The absence of the periodontal ligament space around the teeth is noticeable on radiographs. The dental roots also look blurred, and it’s difficult to distinguish the boundary between the dental element and the bone.
The symptomatology of ankylosis depends to a great extent on whether the process occurs during dentoalveolar growth or after it has already culminated – that is, if it occurs during childhood, adolescence or adulthood.
Ankylosed teeth in people who have already completed their bone growth are usually asymptomatic. At the osseous level, progressive replacement resorption usually occurs; this means that the root is resorbed and replaced by bone. The most common consequence is root fracture and detachment of the dental crown without any apparent cause.
The clinical features in growing children and adolescents are more noticeable, especially when it comes to bite conformation. Malpositions of the affected teeth, their substitutes, and antagonists are common.
Thus, the entire occlusion is altered and, with it, the oral functions. The earlier dental ankylosis occurs, the more severe the symptoms will be.
The causes of dental ankylosis
Dental ankylosis occurs when there’s partial root resorption followed by repair with cementum or dentin. This process joins the root of the tooth to the alveolar bone. The causes that give rise to it are not entirely clear, although the following situations are associated with it:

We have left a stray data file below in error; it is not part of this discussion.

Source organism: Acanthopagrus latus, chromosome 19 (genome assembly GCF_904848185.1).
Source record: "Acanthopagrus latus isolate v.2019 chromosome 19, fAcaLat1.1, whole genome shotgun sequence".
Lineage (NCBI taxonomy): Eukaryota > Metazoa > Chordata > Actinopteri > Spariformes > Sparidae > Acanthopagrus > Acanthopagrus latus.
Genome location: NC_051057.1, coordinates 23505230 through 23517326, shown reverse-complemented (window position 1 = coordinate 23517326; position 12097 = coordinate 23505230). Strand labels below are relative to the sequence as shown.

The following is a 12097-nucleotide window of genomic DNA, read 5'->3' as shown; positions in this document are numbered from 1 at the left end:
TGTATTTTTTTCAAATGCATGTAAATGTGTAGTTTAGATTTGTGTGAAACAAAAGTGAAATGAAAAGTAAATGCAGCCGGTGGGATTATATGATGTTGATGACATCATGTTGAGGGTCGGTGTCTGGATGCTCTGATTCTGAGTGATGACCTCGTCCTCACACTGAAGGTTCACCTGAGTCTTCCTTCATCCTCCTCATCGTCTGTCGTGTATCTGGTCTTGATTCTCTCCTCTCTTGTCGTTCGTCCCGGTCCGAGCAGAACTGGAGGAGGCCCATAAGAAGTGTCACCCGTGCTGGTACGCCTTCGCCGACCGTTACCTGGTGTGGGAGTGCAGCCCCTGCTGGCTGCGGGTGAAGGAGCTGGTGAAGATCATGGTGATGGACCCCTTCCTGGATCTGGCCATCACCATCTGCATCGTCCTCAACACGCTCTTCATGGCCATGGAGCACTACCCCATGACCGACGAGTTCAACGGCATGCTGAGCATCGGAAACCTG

- Genetic factors and family heredity
- Occlusal trauma and dental trauma
- Infections that have affected the alveolar bone
- As a consequence of orthodontic treatments
- Tongue habits that exert constant pressure on the teeth
The phenomenon is much more common in deciduous teeth than in permanent teeth. Most cases occur in primary molars.
What are the consequences of dental ankylosis?
The impact of an ankylosed tooth depends on when the process occurs and how much time the patient has left for their teeth to grow. In a young person, an ankylosed tooth has no mobility, does not follow the physiological eruption, and does not develop together with the other dental pieces and the bone.
For this reason, the ankylosed tooth can become sunken, while the neighboring and antagonist pieces grow around it. It’s common for these elements to lean to cover the space left by the absent or under-occluded tooth.
When the deciduous tooth is ankylosed, it prevents the permanent tooth from erupting normally. Consequently, the adult element remains included within the bone or erupts in an inadequate place in the mouth.